West Mercia Police’s crime recording capabilities have improved, finds Inspectorate
West Mercia Police has made notable improvements to how it records reported crime, according to a new report.
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Her Majesty’s Inspectorate of Constabulary and Fire & Rescue Services (HMICFRS) previously inspected the force’s crime recording arrangements in 2014. While the force was generally performing well, there were some issues. HMICFRS issued the force with a list of recommendations for improvement.
HMICFRS re-inspected the force earlier this year. It found that the force has implemented several processes to improve its crime recording arrangements. The force has also expanded and refined its training programme for officers and staff involved in crime recording decisions. As a result, the force now records over 90 percent of all crime reported to it.
The subsequent report, West Mercia Police: Crime Data Integrity inspection 2019, found that the force had:
- effectively created and implemented a crime data integrity plan;
- established a centralised crime bureau, which provides quality assurance for crime records;
- put in place robust crime recording governance and performance management arrangements; and
- developed an effective feedback process, so officers and staff can learn from previous mistakes.
However, the report warned that there were still some problems. Even with the increased recording rate, the Inspectorate estimated that the force failed to record over 8,900 reported crimes each year. The report also identified concerns around the force’s use of out of court disposals and the collection of data on equality.
HM Inspector of Constabulary Wendy Williams said:
“It is incredibly important that police forces get crime recording right. Doing so improves the effectiveness of investigations and makes it all the more likely that victims will receive justice.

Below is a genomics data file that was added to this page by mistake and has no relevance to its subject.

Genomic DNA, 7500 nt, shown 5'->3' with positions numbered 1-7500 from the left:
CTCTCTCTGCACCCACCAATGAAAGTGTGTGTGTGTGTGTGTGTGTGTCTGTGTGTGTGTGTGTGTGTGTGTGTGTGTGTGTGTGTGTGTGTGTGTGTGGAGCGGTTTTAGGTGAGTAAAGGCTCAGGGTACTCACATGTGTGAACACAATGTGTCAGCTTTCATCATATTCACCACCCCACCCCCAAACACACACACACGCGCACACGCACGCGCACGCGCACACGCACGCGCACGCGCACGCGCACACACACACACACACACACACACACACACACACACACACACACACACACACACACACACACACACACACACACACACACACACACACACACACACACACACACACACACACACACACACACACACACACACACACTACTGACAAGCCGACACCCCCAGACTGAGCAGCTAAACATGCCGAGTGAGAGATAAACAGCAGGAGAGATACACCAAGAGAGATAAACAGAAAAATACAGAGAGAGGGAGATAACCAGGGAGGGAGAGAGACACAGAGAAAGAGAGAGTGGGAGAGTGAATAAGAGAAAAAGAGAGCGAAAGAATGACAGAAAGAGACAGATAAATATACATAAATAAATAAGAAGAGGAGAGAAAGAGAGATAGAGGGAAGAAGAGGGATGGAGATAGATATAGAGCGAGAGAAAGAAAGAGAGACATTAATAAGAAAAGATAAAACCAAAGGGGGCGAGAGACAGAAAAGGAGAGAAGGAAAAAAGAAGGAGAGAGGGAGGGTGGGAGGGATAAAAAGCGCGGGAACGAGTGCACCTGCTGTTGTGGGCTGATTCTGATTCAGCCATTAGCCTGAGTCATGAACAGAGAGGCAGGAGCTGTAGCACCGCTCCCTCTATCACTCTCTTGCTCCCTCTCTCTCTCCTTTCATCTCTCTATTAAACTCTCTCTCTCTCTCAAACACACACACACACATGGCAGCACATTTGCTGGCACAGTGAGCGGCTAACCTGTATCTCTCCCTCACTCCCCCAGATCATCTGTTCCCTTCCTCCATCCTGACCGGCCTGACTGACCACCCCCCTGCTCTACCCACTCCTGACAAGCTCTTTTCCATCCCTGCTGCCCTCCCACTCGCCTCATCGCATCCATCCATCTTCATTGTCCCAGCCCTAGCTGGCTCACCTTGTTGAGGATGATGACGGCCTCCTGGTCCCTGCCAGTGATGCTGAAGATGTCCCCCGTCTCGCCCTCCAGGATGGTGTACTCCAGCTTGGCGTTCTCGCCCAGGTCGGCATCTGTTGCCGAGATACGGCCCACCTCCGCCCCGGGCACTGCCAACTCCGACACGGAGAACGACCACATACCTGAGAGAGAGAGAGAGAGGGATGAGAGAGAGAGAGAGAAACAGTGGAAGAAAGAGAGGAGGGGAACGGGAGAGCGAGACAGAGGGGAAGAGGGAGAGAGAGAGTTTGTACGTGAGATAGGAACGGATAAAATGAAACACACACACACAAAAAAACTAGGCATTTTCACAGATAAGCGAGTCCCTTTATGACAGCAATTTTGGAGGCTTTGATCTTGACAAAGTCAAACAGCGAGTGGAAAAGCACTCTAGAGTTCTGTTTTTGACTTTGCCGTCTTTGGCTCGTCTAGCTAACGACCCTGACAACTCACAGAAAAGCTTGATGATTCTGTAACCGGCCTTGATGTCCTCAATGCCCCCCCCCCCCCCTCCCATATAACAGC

“I am therefore very pleased with the findings from our most recent inspection into crime recording at West Mercia Police. We found that the force has put in place several measures – including implementing all but one of our 2014 recommendations – to improve how it records crime.
“The force’s crime recording procedures are now more aligned with the Home Office Counting Rules, which has led to greater standardisation between records. In addition, almost all crime is properly recorded at an early stage, which means that investigations benefit from a comprehensive information trail.
“While there are still some concerns, victims of crime in the West Mercia region can be more confident than ever that their crimes will be recorded in a proper manner.”
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- HMICFRS is an independent inspectorate, inspecting policing and fire and rescue services in the public interest. It assesses and reports on the efficiency and effectiveness of police forces and fire and rescue services.
- HMICFRS inspects all 43 police forces in England and Wales together with other major policing and law enforcement bodies. It also publishes data and thematic reports on areas of particular interest.
- Since 2017, HMICFRS has taken on responsibility for inspecting all 45 fire and rescue services in England.
- Crime Data Integrity inspections assess an individual police force’s response to reports of crime by the public, and the effectiveness of that response. The inspection includes an audit, which examines the extent to which a force is applying the correct rules, as well as fieldwork.
- HMICFRS is unable to make direct comparisons with the 2014 inspection due to a change in the methodology used. In particular, the 2014 inspection was a dip-sample of records in each force which contributed to a statistically robust rate for crime-recording accuracy for England and Wales, whereas this inspection is working to a statistically robust standard within each force.
- For further information, HMICFRS’s press office can be contacted from 8:30am – 5:00pm Monday – Friday on 020 3513 0600.
- HMICFRS’s out-of-hours press office line for urgent media enquiries is 07836 217729.